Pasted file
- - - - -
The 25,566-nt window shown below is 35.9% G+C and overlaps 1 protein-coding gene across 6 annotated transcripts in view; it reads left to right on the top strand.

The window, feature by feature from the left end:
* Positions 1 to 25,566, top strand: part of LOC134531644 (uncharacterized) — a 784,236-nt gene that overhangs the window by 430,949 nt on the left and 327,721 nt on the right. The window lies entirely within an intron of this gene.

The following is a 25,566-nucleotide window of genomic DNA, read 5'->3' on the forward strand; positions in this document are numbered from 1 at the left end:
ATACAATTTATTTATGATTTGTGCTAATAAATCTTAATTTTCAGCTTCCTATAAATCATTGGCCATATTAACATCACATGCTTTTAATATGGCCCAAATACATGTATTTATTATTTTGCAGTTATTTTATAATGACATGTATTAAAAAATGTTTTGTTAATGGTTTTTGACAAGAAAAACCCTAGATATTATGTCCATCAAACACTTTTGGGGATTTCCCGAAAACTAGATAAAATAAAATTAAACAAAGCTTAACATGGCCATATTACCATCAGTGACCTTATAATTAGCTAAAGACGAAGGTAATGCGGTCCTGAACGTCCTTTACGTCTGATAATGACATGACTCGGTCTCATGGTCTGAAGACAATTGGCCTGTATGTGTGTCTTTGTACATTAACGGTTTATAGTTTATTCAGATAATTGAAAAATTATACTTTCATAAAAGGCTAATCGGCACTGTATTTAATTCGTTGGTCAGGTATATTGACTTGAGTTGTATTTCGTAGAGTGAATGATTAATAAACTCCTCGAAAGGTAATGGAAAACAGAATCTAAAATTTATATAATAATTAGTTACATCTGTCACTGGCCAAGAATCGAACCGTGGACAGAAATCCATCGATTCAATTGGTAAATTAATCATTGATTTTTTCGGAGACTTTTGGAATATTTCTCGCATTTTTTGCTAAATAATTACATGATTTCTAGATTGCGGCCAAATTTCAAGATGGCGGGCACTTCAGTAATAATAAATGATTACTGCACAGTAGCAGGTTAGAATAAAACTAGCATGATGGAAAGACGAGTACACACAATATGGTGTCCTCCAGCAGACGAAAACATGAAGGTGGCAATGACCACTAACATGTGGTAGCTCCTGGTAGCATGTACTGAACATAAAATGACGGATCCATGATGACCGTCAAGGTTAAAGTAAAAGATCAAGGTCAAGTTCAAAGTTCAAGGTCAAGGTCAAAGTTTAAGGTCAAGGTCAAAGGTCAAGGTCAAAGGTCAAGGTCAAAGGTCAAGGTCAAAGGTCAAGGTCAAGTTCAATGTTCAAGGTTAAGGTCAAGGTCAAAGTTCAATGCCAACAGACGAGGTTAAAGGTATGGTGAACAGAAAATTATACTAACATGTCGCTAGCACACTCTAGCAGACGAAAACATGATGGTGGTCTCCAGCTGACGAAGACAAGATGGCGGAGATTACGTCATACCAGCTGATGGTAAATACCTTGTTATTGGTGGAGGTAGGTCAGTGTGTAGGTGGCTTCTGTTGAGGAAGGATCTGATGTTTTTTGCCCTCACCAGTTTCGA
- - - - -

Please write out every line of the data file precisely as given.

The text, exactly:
The 25,566-nt window shown below is 35.9% G+C and overlaps 1 protein-coding gene across 6 annotated transcripts in view; it reads left to right on the top strand.

The window, feature by feature from the left end:
* Positions 1 to 25,566, top strand: part of LOC134531644 (uncharacterized) — a 784,236-nt gene that overhangs the window by 430,949 nt on the left and 327,721 nt on the right. The window lies entirely within an intron of this gene.

The following is a 25,566-nucleotide window of genomic DNA, read 5'->3' on the forward strand; positions in this document are numbered from 1 at the left end:
ATACAATTTATTTATGATTTGTGCTAATAAATCTTAATTTTCAGCTTCCTATAAATCATTGGCCATATTAACATCACATGCTTTTAATATGGCCCAAATACATGTATTTATTATTTTGCAGTTATTTTATAATGACATGTATTAAAAAATGTTTTGTTAATGGTTTTTGACAAGAAAAACCCTAGATATTATGTCCATCAAACACTTTTGGGGATTTCCCGAAAACTAGATAAAATAAAATTAAACAAAGCTTAACATGGCCATATTACCATCAGTGACCTTATAATTAGCTAAAGACGAAGGTAATGCGGTCCTGAACGTCCTTTACGTCTGATAATGACATGACTCGGTCTCATGGTCTGAAGACAATTGGCCTGTATGTGTGTCTTTGTACATTAACGGTTTATAGTTTATTCAGATAATTGAAAAATTATACTTTCATAAAAGGCTAATCGGCACTGTATTTAATTCGTTGGTCAGGTATATTGACTTGAGTTGTATTTCGTAGAGTGAATGATTAATAAACTCCTCGAAAGGTAATGGAAAACAGAATCTAAAATTTATATAATAATTAGTTACATCTGTCACTGGCCAAGAATCGAACCGTGGACAGAAATCCATCGATTCAATTGGTAAATTAATCATTGATTTTTTCGGAGACTTTTGGAATATTTCTCGCATTTTTTGCTAAATAATTACATGATTTCTAGATTGCGGCCAAATTTCAAGATGGCGGGCACTTCAGTAATAATAAATGATTACTGCACAGTAGCAGGTTAGAATAAAACTAGCATGATGGAAAGACGAGTACACACAATATGGTGTCCTCCAGCAGACGAAAACATGAAGGTGGCAATGACCACTAACATGTGGTAGCTCCTGGTAGCATGTACTGAACATAAAATGACGGATCCATGATGACCGTCAAGGTTAAAGTAAAAGATCAAGGTCAAGTTCAAAGTTCAAGGTCAAGGTCAAAGTTTAAGGTCAAGGTCAAAGGTCAAGGTCAAAGGTCAAGGTCAAAGGTCAAGGTCAAAGGTCAAGGTCAAGTTCAATGTTCAAGGTTAAGGTCAAGGTCAAAGTTCAATGCCAACAGACGAGGTTAAAGGTATGGTGAACAGAAAATTATACTAACATGTCGCTAGCACACTCTAGCAGACGAAAACATGATGGTGGTCTCCAGCTGACGAAGACAAGATGGCGGAGATTACGTCATACCAGCTGATGGTAAATACCTTGTTATTGGTGGAGGTAGGTCAGTGTGTAGGTGGCTTCTGTTGAGGAAGGATCTGATGTTTTTTGCCCTCACCAGTTTCGA